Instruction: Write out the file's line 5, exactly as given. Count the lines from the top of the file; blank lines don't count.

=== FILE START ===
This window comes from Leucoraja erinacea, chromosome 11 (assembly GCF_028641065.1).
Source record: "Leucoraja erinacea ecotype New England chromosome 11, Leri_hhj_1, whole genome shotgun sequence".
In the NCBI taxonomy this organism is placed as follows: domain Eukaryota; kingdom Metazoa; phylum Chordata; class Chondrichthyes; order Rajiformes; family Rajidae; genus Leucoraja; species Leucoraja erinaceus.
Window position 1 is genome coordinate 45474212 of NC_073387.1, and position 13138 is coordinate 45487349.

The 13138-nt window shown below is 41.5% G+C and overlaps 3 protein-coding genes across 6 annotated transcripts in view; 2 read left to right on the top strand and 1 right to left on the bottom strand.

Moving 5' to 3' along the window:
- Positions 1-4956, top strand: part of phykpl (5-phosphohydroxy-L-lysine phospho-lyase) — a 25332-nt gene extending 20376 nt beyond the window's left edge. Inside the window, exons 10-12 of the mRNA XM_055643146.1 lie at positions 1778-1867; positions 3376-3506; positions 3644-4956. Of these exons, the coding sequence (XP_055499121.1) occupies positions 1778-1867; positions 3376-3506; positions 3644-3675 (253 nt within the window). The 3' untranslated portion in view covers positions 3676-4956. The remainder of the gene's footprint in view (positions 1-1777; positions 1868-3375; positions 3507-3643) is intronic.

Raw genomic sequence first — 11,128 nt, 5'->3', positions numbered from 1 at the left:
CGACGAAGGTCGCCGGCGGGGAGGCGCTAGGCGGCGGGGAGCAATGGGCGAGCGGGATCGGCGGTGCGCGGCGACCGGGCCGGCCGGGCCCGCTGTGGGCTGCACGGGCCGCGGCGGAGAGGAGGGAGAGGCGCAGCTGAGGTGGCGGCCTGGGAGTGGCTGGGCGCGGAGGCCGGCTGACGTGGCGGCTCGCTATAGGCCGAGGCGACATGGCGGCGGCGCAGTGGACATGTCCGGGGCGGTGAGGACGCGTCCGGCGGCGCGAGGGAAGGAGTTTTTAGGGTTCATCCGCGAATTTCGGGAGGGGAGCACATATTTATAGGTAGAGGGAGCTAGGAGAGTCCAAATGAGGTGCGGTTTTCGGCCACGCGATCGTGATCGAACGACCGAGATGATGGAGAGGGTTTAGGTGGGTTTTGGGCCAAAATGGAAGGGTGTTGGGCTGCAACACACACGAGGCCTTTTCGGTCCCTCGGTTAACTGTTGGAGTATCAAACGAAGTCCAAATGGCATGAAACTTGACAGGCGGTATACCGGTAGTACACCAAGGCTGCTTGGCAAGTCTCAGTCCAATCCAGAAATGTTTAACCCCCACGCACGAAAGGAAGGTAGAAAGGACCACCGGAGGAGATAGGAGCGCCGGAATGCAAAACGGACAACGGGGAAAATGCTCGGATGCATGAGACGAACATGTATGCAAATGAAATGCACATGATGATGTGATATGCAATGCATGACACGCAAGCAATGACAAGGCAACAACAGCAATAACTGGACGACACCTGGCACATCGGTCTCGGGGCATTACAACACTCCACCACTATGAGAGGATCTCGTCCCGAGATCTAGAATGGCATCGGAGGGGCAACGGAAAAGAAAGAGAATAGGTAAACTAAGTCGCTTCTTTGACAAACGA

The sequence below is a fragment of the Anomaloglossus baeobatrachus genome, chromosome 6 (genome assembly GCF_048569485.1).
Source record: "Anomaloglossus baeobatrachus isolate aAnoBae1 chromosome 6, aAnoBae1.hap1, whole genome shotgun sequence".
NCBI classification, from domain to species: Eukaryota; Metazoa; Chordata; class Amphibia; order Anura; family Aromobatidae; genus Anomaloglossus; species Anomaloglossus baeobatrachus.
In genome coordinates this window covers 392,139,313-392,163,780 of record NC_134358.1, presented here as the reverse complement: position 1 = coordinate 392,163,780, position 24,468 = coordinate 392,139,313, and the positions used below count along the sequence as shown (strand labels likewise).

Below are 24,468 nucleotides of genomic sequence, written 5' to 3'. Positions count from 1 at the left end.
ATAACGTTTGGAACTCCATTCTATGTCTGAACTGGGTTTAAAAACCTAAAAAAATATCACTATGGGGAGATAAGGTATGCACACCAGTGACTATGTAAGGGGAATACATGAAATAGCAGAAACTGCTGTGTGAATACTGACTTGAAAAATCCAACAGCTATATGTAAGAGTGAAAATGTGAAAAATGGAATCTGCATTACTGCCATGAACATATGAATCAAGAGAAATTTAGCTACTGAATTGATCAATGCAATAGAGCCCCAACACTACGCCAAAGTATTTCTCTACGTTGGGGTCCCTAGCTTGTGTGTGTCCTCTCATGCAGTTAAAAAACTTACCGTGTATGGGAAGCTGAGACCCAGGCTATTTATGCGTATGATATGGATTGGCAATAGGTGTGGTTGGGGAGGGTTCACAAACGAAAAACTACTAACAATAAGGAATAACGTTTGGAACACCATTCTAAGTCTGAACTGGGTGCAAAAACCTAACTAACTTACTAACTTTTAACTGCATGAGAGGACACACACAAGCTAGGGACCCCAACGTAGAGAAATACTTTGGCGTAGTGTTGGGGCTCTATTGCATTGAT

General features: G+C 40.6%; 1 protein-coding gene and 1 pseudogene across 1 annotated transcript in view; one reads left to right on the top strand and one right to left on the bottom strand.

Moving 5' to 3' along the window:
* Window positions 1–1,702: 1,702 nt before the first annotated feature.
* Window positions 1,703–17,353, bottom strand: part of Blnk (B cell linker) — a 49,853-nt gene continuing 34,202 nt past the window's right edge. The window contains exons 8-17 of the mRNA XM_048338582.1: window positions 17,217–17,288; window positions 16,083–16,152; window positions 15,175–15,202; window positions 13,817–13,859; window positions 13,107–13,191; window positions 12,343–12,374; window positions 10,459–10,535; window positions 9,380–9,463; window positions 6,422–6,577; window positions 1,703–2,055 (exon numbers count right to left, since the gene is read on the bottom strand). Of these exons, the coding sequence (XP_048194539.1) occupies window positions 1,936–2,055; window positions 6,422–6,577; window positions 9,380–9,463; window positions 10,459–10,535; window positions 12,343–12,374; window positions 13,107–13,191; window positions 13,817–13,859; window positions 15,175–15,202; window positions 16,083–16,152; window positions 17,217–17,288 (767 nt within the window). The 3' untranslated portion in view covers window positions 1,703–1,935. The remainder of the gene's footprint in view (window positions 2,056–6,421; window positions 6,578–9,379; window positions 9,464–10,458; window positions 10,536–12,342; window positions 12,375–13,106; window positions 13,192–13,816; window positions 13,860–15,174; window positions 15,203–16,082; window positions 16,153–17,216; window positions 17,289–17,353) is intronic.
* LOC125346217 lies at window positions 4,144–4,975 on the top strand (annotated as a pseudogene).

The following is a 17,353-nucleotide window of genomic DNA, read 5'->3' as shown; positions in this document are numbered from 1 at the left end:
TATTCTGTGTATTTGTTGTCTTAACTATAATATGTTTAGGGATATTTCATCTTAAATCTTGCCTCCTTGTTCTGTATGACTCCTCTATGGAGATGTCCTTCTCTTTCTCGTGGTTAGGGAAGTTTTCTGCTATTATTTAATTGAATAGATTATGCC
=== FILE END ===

The 13138-nt window shown below is 41.5% G+C and overlaps 3 protein-coding genes across 6 annotated transcripts in view; 2 read left to right on the top strand and 1 right to left on the bottom strand.